After 140 years, the boulders, canyons, trees and geysers of Yellowstone National Park do not appear to be dramatically worse for wear, according to newly released images.
Photographer William Henry Jackson photographed the Wyoming-based park in 1871, the year before Congress made Yellowstone the first national park in the world.
More than a century later, photographer Brad Boner set out to replicate Jackson’s black-and-white photographs.
Some of his pictures will be displayed next to Jackson’s this summer at the National Museum of Wildlife Art in Jackson Hole, Wyoming.
The top picture on this page, The Fishing Bridge, suggests the only change in those 14 decades is a man-made one – the bridge itself, says David Quammen, a contributing writer for National Geographic who wrote the magazine’s May 2016 issue on Yellowstone,.
That is because the geological features of Yellowstone – the rocks and the geysers and the landscape – are still very much the same, he adds.
What has changed is the way people have populated and developed the park in that time, he says, and the photographs do not tell the whole story.
Most people do not realise Yellowstone began as a tourist attraction and only later became a wildlife refuge.
“Yellowstone has changed vastly – in some ways for better, in some ways for the worse,” said Mr Quammen. “Those changes mostly involve ecological changes.”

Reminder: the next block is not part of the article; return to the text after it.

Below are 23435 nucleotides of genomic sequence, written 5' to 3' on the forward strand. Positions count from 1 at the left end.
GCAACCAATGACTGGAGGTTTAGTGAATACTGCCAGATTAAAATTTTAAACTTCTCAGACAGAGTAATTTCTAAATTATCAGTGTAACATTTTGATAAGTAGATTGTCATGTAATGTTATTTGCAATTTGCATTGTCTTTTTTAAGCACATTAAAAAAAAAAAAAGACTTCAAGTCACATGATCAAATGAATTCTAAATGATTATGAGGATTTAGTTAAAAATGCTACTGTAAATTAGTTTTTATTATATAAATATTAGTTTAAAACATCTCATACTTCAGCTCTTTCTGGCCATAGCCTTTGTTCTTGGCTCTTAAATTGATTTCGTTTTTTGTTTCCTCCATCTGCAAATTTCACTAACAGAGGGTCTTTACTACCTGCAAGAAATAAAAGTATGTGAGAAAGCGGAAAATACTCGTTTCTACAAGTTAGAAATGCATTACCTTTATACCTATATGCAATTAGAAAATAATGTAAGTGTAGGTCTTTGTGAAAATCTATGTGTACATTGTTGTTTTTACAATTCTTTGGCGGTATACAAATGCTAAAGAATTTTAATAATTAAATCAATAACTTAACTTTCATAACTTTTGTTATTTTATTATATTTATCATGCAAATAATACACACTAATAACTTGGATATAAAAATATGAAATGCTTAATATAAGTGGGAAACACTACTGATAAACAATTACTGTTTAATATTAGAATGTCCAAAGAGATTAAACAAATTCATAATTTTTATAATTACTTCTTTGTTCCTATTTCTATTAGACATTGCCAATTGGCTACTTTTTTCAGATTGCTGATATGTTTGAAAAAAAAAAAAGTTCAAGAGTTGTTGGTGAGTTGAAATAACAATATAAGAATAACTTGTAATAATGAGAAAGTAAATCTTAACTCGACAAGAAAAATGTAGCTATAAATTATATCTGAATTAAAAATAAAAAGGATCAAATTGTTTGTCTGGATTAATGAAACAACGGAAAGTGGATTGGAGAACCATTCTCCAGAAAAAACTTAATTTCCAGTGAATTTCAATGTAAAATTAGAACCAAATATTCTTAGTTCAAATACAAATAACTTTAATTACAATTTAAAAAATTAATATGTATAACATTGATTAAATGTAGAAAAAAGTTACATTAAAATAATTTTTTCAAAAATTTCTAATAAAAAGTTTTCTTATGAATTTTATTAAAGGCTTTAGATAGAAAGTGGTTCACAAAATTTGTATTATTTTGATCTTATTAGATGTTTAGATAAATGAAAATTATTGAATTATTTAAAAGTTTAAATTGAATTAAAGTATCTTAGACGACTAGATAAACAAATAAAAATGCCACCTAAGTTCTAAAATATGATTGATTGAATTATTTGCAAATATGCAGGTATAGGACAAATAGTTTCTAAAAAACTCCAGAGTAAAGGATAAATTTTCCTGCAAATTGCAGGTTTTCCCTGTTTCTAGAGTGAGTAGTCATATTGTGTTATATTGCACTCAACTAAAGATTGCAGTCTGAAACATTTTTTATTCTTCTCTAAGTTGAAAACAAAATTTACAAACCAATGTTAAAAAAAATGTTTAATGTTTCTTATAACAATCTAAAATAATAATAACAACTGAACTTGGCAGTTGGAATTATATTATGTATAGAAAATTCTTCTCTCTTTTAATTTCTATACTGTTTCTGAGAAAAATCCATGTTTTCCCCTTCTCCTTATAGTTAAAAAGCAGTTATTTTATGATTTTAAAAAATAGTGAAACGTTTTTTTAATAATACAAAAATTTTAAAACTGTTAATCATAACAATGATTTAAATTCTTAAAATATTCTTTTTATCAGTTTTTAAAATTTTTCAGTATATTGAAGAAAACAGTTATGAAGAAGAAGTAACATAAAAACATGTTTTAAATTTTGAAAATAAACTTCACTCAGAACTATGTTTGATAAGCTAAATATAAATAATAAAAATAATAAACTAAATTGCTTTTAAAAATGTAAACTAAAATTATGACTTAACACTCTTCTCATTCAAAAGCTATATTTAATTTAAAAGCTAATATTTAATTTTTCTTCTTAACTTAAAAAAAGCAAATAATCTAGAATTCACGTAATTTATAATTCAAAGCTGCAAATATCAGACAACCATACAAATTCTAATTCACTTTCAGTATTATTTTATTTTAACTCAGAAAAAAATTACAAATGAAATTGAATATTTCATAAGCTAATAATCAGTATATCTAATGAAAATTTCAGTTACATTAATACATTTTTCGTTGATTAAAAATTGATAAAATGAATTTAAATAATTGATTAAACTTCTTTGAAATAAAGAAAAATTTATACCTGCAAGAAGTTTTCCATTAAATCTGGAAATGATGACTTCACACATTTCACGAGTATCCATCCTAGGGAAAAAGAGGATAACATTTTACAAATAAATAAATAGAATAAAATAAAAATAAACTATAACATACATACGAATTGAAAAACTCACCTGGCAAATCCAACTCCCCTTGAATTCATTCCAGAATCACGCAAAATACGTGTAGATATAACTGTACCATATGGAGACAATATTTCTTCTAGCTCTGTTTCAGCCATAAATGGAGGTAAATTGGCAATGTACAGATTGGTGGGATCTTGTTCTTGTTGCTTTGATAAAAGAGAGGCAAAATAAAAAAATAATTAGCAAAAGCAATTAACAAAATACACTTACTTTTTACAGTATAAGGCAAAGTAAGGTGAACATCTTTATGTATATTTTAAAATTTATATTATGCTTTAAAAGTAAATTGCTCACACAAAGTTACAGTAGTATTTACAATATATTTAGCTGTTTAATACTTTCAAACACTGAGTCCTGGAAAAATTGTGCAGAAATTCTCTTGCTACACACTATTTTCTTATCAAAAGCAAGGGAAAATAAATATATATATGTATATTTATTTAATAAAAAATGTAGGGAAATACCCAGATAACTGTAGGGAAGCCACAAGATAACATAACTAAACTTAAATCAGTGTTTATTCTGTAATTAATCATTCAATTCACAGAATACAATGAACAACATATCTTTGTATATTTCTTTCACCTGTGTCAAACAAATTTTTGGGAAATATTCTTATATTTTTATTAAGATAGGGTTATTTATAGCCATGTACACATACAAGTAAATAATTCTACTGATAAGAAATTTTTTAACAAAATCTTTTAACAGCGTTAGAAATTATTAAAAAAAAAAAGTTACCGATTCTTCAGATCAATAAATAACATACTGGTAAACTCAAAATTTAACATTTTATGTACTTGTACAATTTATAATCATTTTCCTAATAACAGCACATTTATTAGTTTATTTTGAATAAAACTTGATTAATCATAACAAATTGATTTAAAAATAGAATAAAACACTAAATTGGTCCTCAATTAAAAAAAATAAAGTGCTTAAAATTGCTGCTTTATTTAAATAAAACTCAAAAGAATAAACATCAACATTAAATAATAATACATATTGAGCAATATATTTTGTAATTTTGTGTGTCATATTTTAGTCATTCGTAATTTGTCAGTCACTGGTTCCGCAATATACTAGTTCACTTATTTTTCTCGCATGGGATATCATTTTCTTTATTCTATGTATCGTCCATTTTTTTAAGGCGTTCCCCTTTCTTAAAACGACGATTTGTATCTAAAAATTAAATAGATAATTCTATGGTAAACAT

Animal populations have prospered, he says, with more wolves in the park now than at the time when Jackson took his camera and headed off on that expedition.
As the park has become an increasingly popular tourist destination, there have been huge changes in infrastructure, said Mr Quammen, like the Fishing Bridge, and roads, hotels and tourist concessions.
The people who run the park now are sensitive to the fact that as visitation increases, the supply of scenic resources does not. Limits will have to be placed on how many people can visit. Last year, four million people came to Yellowstone.
“The real changes in Yellowstone are off-screen – it has become a wildlife refuge, and it is filled with people in cars and hotels, and these photos don’t show that,” he said.
Mr Boner, the photographer, said to replicate Jackson’s photographs, he walked around the park holding his photos up to the horizon.
“The whole point of creating Yellowstone was to give future generations an opportunity experience these special places,” he told the AP news agency.
“When I look at these pictures, I take a great deal of comfort in knowing that my kids are going to be able to go to a lot of these places and see the same thing.”
“Things would just sort of click and fall into place. All of a sudden, you’re looking at the landscape that is in the photograph that I was holding, that Jackson took,” Mr Boner said.
“There were definitely times I got goosebumps.”
Reporting by Ashley Gold